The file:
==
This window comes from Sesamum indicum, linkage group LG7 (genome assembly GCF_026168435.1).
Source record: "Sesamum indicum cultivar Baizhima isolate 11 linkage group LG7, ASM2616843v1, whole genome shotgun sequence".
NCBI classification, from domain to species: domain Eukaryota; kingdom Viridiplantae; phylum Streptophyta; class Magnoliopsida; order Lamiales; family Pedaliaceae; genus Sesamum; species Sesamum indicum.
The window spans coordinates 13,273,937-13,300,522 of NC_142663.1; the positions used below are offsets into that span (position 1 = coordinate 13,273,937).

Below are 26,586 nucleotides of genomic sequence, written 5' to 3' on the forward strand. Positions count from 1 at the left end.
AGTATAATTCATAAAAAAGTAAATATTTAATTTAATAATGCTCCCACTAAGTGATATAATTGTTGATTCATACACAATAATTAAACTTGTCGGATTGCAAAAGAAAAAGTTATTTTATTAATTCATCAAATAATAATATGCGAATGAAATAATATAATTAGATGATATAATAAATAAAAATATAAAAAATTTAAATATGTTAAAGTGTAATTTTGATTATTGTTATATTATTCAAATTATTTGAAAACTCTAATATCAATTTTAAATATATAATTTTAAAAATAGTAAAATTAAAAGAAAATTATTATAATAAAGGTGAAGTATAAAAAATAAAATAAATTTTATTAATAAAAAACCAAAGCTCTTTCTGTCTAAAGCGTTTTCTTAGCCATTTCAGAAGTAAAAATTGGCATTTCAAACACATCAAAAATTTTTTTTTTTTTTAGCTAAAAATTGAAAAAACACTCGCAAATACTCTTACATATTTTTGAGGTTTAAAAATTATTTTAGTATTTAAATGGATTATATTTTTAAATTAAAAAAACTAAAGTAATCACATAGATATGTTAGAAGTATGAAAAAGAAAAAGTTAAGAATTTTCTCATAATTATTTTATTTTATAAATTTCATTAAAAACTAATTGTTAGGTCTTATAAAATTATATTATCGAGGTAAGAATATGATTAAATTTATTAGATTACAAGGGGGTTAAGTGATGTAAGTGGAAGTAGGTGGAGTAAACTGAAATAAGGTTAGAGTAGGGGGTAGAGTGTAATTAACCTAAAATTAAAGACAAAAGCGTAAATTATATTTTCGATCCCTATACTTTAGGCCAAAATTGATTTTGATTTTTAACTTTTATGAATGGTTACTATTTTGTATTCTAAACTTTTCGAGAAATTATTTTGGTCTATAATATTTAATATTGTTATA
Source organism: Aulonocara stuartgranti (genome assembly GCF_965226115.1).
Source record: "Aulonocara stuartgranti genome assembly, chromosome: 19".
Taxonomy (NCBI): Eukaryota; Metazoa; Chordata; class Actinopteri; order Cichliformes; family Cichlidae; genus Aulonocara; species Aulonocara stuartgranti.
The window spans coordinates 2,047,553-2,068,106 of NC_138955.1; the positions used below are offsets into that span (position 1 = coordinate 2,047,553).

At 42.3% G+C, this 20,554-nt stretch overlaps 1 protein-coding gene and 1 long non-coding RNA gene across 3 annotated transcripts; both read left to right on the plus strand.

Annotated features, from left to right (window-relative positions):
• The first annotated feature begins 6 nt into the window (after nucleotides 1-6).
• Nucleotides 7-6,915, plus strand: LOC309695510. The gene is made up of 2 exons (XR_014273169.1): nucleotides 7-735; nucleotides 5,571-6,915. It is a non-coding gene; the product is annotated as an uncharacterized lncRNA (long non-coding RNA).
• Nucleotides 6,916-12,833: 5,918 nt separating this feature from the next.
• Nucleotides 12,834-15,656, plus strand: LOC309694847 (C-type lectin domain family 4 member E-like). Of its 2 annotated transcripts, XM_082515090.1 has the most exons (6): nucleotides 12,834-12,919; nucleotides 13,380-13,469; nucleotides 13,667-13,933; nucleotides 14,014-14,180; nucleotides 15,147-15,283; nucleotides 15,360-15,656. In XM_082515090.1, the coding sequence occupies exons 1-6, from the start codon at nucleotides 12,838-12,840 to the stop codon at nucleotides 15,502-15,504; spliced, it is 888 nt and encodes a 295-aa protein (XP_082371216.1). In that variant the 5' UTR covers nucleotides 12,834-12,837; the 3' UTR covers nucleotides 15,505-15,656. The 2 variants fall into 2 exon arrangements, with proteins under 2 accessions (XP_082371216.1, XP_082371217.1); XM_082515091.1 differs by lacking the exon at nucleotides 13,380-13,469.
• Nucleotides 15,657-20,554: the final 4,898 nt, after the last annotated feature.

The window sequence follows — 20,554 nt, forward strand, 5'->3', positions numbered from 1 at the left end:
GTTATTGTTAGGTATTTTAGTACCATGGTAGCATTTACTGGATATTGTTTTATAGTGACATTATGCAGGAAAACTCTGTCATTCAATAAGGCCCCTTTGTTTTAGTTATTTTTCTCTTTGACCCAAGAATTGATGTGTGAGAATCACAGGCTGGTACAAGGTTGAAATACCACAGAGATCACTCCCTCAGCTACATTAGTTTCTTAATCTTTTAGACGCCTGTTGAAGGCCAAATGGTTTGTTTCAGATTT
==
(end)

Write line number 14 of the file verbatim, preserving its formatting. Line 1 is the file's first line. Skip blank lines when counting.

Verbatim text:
• Nucleotides 7-6,915, plus strand: LOC309695510. The gene is made up of 2 exons (XR_014273169.1): nucleotides 7-735; nucleotides 5,571-6,915. It is a non-coding gene; the product is annotated as an uncharacterized lncRNA (long non-coding RNA).